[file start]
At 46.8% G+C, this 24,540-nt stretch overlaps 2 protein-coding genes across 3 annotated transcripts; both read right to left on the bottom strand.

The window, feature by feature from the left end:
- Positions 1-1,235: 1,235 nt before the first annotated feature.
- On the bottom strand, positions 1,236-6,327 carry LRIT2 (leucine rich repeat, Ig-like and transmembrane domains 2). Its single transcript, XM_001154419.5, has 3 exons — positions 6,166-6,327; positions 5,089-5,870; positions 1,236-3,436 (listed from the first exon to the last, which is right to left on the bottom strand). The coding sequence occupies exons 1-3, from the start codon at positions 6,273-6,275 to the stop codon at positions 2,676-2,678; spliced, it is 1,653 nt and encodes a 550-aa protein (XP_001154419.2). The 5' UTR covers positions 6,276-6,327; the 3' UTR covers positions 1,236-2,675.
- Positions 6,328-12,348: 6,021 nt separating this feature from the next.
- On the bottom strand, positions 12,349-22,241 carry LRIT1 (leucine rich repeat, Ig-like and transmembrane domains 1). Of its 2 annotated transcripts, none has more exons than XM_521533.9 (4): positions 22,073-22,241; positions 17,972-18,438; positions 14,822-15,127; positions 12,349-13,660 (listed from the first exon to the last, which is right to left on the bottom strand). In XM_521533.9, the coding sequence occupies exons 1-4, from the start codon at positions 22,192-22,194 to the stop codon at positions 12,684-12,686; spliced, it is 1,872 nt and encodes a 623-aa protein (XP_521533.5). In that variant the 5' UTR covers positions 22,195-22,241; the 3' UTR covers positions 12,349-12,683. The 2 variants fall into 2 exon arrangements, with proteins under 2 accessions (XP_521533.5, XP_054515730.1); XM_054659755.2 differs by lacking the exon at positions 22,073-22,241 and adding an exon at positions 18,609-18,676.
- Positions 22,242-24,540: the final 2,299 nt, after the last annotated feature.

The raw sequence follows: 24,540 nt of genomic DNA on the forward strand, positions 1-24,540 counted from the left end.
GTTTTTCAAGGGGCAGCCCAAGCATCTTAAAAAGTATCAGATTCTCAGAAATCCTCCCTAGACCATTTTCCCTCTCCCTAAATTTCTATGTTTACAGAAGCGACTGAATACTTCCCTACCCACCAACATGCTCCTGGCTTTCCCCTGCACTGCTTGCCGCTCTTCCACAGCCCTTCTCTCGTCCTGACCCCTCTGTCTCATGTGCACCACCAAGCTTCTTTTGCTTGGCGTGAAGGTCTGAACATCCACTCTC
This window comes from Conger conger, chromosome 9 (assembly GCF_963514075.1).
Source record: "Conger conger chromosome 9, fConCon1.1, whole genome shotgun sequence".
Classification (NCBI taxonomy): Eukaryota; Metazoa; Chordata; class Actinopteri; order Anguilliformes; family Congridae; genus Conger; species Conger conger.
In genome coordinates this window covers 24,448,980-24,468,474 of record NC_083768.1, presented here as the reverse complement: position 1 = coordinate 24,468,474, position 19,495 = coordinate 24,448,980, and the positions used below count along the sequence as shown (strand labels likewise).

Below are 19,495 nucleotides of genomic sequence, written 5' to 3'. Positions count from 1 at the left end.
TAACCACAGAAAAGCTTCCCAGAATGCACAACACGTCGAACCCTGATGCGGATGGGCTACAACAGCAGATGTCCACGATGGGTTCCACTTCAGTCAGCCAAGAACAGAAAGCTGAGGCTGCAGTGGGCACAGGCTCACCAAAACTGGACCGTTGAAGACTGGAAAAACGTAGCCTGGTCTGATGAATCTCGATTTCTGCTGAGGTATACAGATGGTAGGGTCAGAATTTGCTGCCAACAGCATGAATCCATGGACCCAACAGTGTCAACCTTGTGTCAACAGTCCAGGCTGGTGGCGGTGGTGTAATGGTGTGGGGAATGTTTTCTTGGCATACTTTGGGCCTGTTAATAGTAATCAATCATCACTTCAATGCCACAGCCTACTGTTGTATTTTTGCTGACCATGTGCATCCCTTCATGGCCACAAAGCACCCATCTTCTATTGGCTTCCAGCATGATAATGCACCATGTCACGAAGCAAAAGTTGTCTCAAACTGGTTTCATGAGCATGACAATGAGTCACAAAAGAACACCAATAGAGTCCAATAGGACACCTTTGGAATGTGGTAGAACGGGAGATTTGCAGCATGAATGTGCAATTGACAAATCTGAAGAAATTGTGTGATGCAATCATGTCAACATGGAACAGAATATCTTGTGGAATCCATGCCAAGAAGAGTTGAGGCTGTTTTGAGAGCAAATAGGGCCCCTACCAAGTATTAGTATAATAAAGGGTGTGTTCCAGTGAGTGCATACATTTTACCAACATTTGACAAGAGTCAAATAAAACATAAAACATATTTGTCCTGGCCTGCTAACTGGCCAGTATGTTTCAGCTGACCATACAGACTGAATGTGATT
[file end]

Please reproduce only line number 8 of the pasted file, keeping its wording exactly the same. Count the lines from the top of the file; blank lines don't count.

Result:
The raw sequence follows: 24,540 nt of genomic DNA on the forward strand, positions 1-24,540 counted from the left end.